According to Fig. 3, although the transfer curves exhibit acceptable TFT behavior, the thickness of active layer clearly affects the properties. Optimum thickness exists. A thickness of 20 nm shows more favorable transfer and output characteristics,as shown in Figs. 2 and 3. For active layer thicknesses ranging between 10 nm to 30 nm, ZnO TFT properties were influenced in a similar way. When the ZnO active layers were thicker, the threshold voltage showed a tendency to negatively shift while the subthreshold slope showed a little bit stiff slope. For thinner active layers, the threshold voltage shifted in the positive direction while the subthreshold slope showed a lower slope in comparison to other cases. The saturation behavior of the output curves also exhibited similar trends to Fig. 2. When the active layer of ZnO was 10 nm thick, the shift seen in the transfer characteristic at low Id with lower Vd is associated with the shortening of the channel length region and charge traps caused by weak zinc active layers with less drain voltage.
From Fig. 4, the width-to-length (W/L) effect for 20 nm ZnO TFT was examined. The mobility slightly decreased with the W/L ratio while the subthreshold slope became steeper. Similar results were reported by Fortunato et al. , suggesting that saturation mobility decreased as the W/L ratio increased due to the side wall effect associated with source/drain resistance as well as the fringing electronic-field effects that led to an additional current flow beyond the device edges. In poly-silicon TFT, the thin active channel layer exhibited a high current drive, but also showed poor source/drain contact and large parasitic series resistance.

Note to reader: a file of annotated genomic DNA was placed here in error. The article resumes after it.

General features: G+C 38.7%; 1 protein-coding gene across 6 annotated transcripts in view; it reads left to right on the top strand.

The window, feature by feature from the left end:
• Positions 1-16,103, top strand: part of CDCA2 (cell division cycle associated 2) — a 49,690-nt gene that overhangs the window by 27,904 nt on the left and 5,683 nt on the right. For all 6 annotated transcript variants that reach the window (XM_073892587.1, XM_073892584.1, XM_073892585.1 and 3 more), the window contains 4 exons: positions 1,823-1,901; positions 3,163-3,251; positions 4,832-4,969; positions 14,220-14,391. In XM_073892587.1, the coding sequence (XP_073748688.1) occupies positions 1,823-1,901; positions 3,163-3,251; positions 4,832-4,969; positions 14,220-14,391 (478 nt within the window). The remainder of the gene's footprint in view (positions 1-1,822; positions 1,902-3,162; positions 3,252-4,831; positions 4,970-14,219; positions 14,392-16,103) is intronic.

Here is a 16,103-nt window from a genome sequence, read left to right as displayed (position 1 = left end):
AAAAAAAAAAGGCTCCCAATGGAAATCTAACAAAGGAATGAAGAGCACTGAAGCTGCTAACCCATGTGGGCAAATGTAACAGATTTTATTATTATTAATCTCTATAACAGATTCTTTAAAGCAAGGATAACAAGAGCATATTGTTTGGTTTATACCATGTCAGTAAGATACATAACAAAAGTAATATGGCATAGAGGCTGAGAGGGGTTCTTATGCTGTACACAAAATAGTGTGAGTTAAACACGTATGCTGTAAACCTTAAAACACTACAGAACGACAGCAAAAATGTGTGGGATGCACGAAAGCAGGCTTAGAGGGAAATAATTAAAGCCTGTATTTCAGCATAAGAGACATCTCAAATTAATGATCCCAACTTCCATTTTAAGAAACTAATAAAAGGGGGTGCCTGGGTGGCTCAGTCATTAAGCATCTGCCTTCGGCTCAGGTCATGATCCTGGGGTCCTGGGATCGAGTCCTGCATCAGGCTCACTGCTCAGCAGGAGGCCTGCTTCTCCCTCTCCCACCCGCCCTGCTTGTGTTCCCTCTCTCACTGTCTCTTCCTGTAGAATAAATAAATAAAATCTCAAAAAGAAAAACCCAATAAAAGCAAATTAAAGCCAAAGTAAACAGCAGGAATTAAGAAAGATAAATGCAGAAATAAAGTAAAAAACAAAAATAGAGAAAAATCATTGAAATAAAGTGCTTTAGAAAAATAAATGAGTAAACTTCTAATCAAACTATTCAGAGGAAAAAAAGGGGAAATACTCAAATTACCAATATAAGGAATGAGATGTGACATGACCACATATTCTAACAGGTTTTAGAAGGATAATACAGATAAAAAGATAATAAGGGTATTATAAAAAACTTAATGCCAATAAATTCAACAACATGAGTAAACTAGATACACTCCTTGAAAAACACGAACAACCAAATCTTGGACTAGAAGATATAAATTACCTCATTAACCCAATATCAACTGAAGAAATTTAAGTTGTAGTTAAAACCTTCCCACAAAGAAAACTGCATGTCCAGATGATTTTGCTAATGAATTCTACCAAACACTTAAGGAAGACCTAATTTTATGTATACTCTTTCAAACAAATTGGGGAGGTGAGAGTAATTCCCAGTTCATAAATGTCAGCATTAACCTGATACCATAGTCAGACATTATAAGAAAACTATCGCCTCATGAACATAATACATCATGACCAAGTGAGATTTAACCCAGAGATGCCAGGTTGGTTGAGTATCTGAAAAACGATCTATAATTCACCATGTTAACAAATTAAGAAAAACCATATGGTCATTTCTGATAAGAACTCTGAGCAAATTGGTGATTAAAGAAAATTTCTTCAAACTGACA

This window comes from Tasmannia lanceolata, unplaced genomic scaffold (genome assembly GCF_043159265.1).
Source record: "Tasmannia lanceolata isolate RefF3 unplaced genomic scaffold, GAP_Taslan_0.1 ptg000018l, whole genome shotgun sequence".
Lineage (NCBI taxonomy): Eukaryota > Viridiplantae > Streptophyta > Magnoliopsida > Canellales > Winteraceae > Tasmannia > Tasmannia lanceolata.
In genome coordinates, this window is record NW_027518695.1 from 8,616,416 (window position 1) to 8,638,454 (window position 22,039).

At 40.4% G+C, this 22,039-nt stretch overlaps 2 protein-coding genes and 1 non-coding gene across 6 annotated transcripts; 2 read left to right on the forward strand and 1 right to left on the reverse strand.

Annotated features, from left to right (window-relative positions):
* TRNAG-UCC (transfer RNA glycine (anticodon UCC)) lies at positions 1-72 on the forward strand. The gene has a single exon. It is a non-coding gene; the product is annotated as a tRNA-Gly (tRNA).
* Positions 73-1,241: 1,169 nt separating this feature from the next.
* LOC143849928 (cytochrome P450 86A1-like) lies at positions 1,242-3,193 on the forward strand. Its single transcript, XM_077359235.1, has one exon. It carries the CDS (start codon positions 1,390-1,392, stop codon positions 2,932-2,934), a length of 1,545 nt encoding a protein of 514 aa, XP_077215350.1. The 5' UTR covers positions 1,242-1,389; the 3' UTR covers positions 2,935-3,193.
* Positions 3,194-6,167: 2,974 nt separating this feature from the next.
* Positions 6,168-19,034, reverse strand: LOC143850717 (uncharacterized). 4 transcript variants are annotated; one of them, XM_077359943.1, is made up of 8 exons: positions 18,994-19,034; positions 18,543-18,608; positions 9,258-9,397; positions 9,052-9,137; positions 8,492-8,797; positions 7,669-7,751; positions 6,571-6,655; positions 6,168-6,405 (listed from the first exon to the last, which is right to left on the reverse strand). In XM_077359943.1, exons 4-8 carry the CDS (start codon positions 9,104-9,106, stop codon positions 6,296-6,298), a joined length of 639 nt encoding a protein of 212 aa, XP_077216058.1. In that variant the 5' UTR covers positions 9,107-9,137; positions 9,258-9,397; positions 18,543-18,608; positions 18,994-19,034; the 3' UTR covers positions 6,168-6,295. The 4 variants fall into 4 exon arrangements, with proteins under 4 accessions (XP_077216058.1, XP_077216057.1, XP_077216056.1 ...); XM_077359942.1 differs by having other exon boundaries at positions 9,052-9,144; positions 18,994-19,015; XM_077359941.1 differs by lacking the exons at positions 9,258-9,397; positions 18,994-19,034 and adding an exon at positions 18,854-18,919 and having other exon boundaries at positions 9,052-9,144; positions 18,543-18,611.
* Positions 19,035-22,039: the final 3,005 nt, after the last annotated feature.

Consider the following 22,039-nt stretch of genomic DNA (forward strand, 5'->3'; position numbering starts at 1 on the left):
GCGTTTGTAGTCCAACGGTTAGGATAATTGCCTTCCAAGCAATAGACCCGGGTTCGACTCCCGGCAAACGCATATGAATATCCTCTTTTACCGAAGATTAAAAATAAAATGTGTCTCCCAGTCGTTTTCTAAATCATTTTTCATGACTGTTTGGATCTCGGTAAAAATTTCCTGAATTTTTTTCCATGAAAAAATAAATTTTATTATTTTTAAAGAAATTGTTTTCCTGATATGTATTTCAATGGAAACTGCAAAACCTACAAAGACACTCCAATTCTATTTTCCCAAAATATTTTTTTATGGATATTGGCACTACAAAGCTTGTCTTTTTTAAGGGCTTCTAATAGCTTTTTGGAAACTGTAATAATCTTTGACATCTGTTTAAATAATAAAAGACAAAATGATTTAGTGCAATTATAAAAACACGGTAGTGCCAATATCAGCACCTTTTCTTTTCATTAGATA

In general, ZnO TFT operated in the enhancement mode because the drain current was zero at zero gate voltage and a positive gate bias was required for the onset of conduction. In this device, the ZnO TFT operated from the depletion mode to the enhancement mode because there were measurable drain currents at a gate voltage of 0 V for both cases, depending on the active layer thickness. As mentioned above, the main factor was the channel property rather than the gate dielectric. The gate dielectric also showed electrical instability due to the migration of ions and moisture-induced surface polarization under a negative bias . The process may affect the interface which contains many positive traps that draw the electron charges for the channel current. ZnO TFT operation in the enhancement mode is favorable comparing depletion mode due to no gate voltage for switchoff, less power and simple design. ZnO TFT properties are greatly influenced by not only the device structure and the process conditions,but also the thickness of the active layer. The operating voltage and the threshold voltage are directly proportional to the active layer's thickness; thus, the structure of the device can be optimized in order to obtain desirable properties.
Different active layer thicknesses for ZnO bottom-contact TFTs were fabricated with a poly-4-vinyphenol polymeric dielectric through a process known as ALD. The threshold voltage of the ZnO TFTs shifted positively as the active layer thickness decreased and while the subthreshold slope decreased. The W/L ratio of ZnO TFT also affected the mobility and subthreshold slope due to the side wall effect and the fringing electronic-field effects. The ZnO TFT operated from the depletion mode to enhancement mode depending on the active layer thickness as a result of a ZnO film property regarding free carrier density. ALDgrown ZnO TFT with polymeric dielectric exhibited more robust behavior to the output characteristic. Such behavior was not observed in organic TFT. An optimized TFT structure possessed a mobility of 0.43 cm2/V s, a turn-on voltage of 0.85 V, a subthreshold slope of 3.3 V/dec, and an on-to-off current ratio of above 106 with solid saturation.